AT&T VP of Ecosystems and Solutions Laura Merling started off the morning keynote sessions by discussing the path her company is on to exposing an ecosystem of APIs.  Reminiscent of Services Oriented Architecture (SOA) debates from the early 2000s, Laura discussed the internal governance involved in exposing programmatic functionality first to internal teams, then in a protected way to partners, and finally to anybody through public interfaces.  Aspects of readiness through quality control and discovery of what is available within a growing library of APIs are key to AT&T’s growing success in creating a platform out of their enterprise ecosystem.  Unlike the struggles that SOA was bound by, her organization has buy in from those who control the purse strings as to why this is important as an enabler for new businesses.

Better User Modeling and Sharing

Peter Biddle, GM of Intel’s Cloud Services Platform, continued this theme when discussing the work his organization is doing on user profiles.  In an attempt to tackle the problem of different vendors having the same basic information about their users while simultaneously being unable to share key attributes in specific situations to make a better user experience, Peter’s team is building an interesting model.  Basic information (name, address, phone number) is stored by one provider where additional, app-specific data gets tagged and stored wherever.  On a case by case basis, users and apps can choose to share data with other apps, like when a travel planning app could share future location data with a restaurant guide instantly giving the user food recommendations for a location they aren’t physically present at yet.

Improved Tools for Cloud Thinking

Runscope Co-Founder John Sheehan announced their toolset, which enables developers to better interact with APIs, is open for business.  He pointed out that in a different era, a developer had control over the code written, the server it ran on, and the network it communicated to the outside world with.  In the cloudy world we now live in, though, a database, a server, or the network is provided by someone else and controlled via an API that you can’t always see inside of when troubleshooting.  Runscope’s tools assist in this different world, enabling troubleshooting these modern distributed environments.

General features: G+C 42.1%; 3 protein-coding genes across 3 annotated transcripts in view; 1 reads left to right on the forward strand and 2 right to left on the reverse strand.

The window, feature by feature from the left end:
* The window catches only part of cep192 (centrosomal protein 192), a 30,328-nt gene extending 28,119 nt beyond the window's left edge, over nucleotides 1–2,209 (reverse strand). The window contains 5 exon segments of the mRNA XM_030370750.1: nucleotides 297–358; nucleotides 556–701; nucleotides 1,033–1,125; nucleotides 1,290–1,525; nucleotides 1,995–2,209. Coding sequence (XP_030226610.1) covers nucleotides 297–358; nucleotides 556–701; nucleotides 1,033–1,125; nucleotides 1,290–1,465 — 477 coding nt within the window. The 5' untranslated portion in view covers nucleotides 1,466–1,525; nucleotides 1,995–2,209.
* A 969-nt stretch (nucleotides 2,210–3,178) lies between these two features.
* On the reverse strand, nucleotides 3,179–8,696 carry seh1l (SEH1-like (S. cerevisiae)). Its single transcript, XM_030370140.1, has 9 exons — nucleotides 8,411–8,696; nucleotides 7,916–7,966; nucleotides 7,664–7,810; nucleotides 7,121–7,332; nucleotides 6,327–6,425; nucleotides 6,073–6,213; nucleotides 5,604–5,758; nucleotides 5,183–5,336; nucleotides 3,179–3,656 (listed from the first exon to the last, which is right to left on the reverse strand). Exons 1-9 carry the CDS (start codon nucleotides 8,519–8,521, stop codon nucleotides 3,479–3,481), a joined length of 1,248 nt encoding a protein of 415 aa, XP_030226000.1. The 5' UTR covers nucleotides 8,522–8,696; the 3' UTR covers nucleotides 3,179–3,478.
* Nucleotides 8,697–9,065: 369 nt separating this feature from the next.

Cloud Thinking on Steriods

Speaking of distributed environments, none is more elaborate than what Adrian Crockroft runs at Netflix.  In an extremely transparent talk where he addressed the question that everyone asks him (Why run on AWS when you compete directly with Amazon Instant Streaming?) head on while epitomizing the notion of different thinking when utilizing cloud.  The most interesting segment of Adrian’s talk, though was where Netflix ISN’T using AWS with the idea that you use the cloud for some things but not necessarily for everything.

The Netflix custom caching gets the most attention, but their DNS and global load balancing needs are unique as well.  Instead of relying on one source, they use a multi-vendor approach that gives them a better performing and more available solution.

The World is Changing Here

Breakout sessions throughout the day continued these themes of different cloud thinking and exposing data or APIs in new ways.  As you may have read in Wired this month, this is the wave of the future where APIs and thinking about the world differently will significantly change how we interact with it and each other.  And it’s being planned at Gluecon 2013.  I can’t wait for Day 2!

Why I left HP after 19 years to join ProfitBricks

February 12, 2013

Profit Bricks - The Iaas Company

It’s a big day for me today: I left HP after 19 years to join a cool startup called ProfitBricks.

Needless to say, I didn’t take this decision lightly.  I had a great career at HP and learned valuable lessons from a set of mentors I can never repay over the years.  I left with a smile on my face and still have great respect for the place.

But the technology that ProfitBricks offers is just awesome and I genuinely believe it is the first true Cloud Computing 2.0 offering.

The biggest enabler that allows me to say that is InfiniBand, the network technology born in the supercomputing community that provides 80 Gbit/sec speeds.  Not only is that great for your cloud networking, but it is so fast it allows ProfitBricks to move VMs to different physical machines without the VMs ever knowing.  That means ProfitBricks can reshuffle the currently active VMs to take best advantage of the physical hardware underneath, but it also means that customers can create custom VMs (no more cookie cutter sizes the cloud provider chooses for you) and, amazingly, the ability to add CPU and RAM to a running VM without having to reboot it.